Nepal continues to rebuild and recover in the aftermath of the earthquake in 2015. The earthquake claimed nearly 9,000 lives, left many without jobs and destroyed more than 500,000 buildings. Two years on and the devastation lingers, however progress is being made.
Many of our charity partners, including Baptist World Aid, Oxfam, UNICEF, Caritas, and UN Women, responded to the emergency in April 2015 and are still engaged with the recovery efforts.
Just this month, the team taking part in Oxfam’s Journey to Nepal, completed an Annapurna trek to raise funds for the ongoing recovery efforts. They also had an opportunity to visit Virkot, one of the villages heavily affected by the earthquake.
“The devastation from the earthquake was evident as we drove through Kathmandu to the remote Virkot community. Kathmandu was still full of loose bricks, dust, half-collapsed buildings, and scaffolding everywhere but it was inspiring to see just how much progress had been made in this community since April 2015,” says Danny, the Inspired Adventures team leader with the group. “The villagers were excited to show our group around their rebuilt homes which were re-engineered to resist future shocks. Cash for work programs had also provided new road access, water pumps and toilets for their community. We were hosted for lunch outside one of their new homes overlooking the valley below. The whole team felt very grateful for the efforts of Oxfam and the other incredible on the ground NGOs who have aided communities like the one we were in since the earthquake.”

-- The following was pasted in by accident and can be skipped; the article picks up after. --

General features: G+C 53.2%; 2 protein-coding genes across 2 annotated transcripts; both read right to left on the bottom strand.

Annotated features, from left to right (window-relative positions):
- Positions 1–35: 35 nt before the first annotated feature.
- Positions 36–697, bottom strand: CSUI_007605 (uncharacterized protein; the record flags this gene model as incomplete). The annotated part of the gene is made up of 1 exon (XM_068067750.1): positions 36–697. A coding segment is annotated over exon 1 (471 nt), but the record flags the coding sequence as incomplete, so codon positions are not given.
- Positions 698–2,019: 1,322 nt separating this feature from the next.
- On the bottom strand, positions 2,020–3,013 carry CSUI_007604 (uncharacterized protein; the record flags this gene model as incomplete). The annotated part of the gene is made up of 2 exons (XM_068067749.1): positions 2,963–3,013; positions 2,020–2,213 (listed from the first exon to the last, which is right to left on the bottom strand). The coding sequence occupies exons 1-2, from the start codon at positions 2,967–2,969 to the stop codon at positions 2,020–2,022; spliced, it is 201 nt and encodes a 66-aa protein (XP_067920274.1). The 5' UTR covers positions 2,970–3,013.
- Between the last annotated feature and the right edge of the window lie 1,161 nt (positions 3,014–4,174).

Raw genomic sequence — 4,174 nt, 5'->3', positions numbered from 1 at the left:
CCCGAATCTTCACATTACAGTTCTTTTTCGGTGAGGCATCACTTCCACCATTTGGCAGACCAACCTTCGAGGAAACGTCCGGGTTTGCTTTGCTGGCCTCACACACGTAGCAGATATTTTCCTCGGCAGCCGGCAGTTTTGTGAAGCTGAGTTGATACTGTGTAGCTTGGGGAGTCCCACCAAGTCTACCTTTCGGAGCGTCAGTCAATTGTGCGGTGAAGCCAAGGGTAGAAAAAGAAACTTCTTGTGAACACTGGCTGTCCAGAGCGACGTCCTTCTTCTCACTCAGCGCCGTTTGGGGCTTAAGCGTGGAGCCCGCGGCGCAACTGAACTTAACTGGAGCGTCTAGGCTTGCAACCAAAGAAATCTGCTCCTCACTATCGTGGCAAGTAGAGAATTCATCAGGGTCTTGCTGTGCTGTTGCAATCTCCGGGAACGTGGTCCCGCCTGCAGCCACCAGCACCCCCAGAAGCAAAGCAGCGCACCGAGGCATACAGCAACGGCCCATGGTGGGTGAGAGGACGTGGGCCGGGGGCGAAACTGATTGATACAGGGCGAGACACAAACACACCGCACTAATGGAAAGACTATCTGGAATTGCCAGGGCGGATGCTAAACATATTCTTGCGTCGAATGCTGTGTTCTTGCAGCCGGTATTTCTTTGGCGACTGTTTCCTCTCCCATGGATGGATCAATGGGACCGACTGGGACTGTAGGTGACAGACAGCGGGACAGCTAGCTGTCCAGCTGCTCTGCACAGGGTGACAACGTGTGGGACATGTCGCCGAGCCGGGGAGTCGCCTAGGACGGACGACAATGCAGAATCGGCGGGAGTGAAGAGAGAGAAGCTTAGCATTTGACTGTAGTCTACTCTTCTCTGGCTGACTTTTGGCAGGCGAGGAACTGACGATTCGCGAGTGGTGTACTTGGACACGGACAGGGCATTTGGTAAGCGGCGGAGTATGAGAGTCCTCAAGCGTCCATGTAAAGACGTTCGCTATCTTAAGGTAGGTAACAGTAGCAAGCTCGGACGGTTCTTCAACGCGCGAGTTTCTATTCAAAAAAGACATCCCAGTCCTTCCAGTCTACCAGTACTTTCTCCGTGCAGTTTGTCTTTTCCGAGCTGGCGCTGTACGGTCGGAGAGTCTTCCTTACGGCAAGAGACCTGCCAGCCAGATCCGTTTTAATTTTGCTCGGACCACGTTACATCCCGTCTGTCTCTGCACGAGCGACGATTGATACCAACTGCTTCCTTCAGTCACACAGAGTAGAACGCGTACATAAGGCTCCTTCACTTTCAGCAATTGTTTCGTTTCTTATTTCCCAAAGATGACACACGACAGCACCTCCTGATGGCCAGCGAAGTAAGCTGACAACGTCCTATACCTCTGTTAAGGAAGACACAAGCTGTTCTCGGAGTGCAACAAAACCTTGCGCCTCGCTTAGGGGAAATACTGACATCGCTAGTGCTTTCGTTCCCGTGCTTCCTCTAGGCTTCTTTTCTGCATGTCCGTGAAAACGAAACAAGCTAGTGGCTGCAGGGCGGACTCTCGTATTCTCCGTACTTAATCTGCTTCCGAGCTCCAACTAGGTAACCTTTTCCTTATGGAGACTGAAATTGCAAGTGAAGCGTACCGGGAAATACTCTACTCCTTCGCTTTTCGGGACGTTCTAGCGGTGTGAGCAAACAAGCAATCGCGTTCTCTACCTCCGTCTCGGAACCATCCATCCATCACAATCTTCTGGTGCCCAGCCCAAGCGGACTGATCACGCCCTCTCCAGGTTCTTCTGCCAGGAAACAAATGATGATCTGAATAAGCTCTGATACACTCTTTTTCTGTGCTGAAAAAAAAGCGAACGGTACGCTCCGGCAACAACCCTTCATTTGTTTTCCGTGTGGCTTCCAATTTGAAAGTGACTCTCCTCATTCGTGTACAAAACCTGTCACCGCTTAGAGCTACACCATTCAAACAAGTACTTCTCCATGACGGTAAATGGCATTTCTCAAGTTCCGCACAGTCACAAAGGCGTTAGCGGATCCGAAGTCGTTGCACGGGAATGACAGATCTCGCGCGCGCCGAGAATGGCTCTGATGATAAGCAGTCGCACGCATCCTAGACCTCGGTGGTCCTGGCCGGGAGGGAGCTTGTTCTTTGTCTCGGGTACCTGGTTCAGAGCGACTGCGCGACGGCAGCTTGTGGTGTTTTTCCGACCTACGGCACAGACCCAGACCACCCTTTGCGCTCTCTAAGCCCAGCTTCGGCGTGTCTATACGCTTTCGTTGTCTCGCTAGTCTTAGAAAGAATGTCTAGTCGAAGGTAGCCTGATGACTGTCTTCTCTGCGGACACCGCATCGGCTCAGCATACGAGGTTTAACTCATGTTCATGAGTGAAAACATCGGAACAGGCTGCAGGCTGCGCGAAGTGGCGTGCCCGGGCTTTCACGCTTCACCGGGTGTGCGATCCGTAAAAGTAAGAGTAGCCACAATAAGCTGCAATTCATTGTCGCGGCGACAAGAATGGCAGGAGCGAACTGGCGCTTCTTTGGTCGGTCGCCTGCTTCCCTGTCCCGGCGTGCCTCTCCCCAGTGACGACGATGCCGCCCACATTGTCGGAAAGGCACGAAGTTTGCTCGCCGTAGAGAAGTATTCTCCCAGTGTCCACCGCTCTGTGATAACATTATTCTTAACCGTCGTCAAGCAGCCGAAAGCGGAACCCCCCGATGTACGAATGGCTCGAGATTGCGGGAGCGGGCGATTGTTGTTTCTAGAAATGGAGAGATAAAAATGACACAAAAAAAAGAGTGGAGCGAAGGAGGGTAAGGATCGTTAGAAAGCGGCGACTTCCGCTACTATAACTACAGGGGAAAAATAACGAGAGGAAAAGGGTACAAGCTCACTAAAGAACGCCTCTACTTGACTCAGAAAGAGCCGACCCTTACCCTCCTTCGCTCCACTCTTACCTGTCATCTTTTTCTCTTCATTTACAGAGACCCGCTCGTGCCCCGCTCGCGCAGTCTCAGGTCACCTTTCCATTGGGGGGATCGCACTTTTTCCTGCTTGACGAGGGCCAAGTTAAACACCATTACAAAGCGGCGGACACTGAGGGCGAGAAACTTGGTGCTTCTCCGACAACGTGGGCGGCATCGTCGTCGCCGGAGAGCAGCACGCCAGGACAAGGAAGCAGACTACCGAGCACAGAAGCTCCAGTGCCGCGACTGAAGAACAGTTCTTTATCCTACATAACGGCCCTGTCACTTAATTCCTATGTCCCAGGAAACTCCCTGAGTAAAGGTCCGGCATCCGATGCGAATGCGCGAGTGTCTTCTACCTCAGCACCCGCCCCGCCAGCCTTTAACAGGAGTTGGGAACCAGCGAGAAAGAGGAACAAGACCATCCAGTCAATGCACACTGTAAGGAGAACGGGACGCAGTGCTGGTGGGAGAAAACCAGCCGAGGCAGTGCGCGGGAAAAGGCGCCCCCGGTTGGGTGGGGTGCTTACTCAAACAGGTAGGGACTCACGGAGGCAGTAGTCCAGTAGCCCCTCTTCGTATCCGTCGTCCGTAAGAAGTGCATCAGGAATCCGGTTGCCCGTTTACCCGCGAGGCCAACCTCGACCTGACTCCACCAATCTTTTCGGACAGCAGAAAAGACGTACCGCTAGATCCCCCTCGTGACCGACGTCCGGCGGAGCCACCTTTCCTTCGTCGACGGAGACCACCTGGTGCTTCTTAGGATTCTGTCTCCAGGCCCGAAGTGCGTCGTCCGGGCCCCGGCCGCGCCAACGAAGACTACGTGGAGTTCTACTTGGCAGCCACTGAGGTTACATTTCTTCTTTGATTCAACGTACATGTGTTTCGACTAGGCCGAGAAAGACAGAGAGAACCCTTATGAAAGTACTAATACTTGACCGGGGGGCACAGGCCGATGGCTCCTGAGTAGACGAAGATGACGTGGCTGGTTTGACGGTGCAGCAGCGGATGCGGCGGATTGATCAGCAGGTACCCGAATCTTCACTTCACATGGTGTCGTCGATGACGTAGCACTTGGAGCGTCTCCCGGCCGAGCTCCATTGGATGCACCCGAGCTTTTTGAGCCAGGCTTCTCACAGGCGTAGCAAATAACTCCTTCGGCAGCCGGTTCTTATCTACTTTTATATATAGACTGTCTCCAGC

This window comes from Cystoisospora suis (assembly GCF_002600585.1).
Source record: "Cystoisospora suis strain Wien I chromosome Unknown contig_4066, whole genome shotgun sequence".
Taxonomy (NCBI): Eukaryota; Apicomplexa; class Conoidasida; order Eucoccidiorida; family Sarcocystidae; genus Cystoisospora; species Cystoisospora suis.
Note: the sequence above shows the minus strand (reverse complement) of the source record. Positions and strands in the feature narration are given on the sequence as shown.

In addition to the International NGOs, there are many local organisations working on the rebuild. For example, local Kathmandu hotel Dwarika’s established a foundation that has managed Camp Hope, a camp for earthquake survivors who lost their homes in the disaster. Many of their residents came from Sindhupalchowk, where over 80% of houses were destroyed.
The project also aims to introduce new earthquake-resistant homes with added eco-features like rainwater harvesting, solar power, biogas systems and organic agriculture. You can learn more about the program here. Tourism has historically formed a large part of Nepal’s economy and you can help by visiting now and supporting local business. And of course, our charity partners’ efforts continue and donations will help those still waiting for their homes and lives to be rebuilt.